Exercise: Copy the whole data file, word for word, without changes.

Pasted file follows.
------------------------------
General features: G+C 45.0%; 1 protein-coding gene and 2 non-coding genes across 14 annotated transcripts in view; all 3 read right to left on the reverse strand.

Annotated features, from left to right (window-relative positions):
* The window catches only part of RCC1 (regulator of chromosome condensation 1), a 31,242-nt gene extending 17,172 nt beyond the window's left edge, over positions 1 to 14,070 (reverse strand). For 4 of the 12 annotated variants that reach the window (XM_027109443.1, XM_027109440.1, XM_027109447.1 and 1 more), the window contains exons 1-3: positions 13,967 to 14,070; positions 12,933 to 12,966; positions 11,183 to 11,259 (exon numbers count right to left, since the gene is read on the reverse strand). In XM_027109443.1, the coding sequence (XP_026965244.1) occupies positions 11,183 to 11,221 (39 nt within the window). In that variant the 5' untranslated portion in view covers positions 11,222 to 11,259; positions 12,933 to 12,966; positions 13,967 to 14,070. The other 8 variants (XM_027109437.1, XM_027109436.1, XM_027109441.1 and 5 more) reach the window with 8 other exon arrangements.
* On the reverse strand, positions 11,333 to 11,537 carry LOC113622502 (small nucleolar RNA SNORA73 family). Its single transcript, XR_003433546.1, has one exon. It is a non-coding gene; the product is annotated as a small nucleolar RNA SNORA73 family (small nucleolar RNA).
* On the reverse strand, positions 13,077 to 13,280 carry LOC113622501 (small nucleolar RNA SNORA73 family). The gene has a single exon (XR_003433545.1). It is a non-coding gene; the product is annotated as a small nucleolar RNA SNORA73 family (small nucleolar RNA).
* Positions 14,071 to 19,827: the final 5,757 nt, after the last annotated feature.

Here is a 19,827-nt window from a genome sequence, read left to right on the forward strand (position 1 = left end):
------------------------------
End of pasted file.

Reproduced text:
General features: G+C 45.0%; 1 protein-coding gene and 2 non-coding genes across 14 annotated transcripts in view; all 3 read right to left on the reverse strand.

Annotated features, from left to right (window-relative positions):
* The window catches only part of RCC1 (regulator of chromosome condensation 1), a 31,242-nt gene extending 17,172 nt beyond the window's left edge, over positions 1 to 14,070 (reverse strand). For 4 of the 12 annotated variants that reach the window (XM_027109443.1, XM_027109440.1, XM_027109447.1 and 1 more), the window contains exons 1-3: positions 13,967 to 14,070; positions 12,933 to 12,966; positions 11,183 to 11,259 (exon numbers count right to left, since the gene is read on the reverse strand). In XM_027109443.1, the coding sequence (XP_026965244.1) occupies positions 11,183 to 11,221 (39 nt within the window). In that variant the 5' untranslated portion in view covers positions 11,222 to 11,259; positions 12,933 to 12,966; positions 13,967 to 14,070. The other 8 variants (XM_027109437.1, XM_027109436.1, XM_027109441.1 and 5 more) reach the window with 8 other exon arrangements.
* On the reverse strand, positions 11,333 to 11,537 carry LOC113622502 (small nucleolar RNA SNORA73 family). Its single transcript, XR_003433546.1, has one exon. It is a non-coding gene; the product is annotated as a small nucleolar RNA SNORA73 family (small nucleolar RNA).
* On the reverse strand, positions 13,077 to 13,280 carry LOC113622501 (small nucleolar RNA SNORA73 family). The gene has a single exon (XR_003433545.1). It is a non-coding gene; the product is annotated as a small nucleolar RNA SNORA73 family (small nucleolar RNA).
* Positions 14,071 to 19,827: the final 5,757 nt, after the last annotated feature.

Here is a 19,827-nt window from a genome sequence, read left to right on the forward strand (position 1 = left end):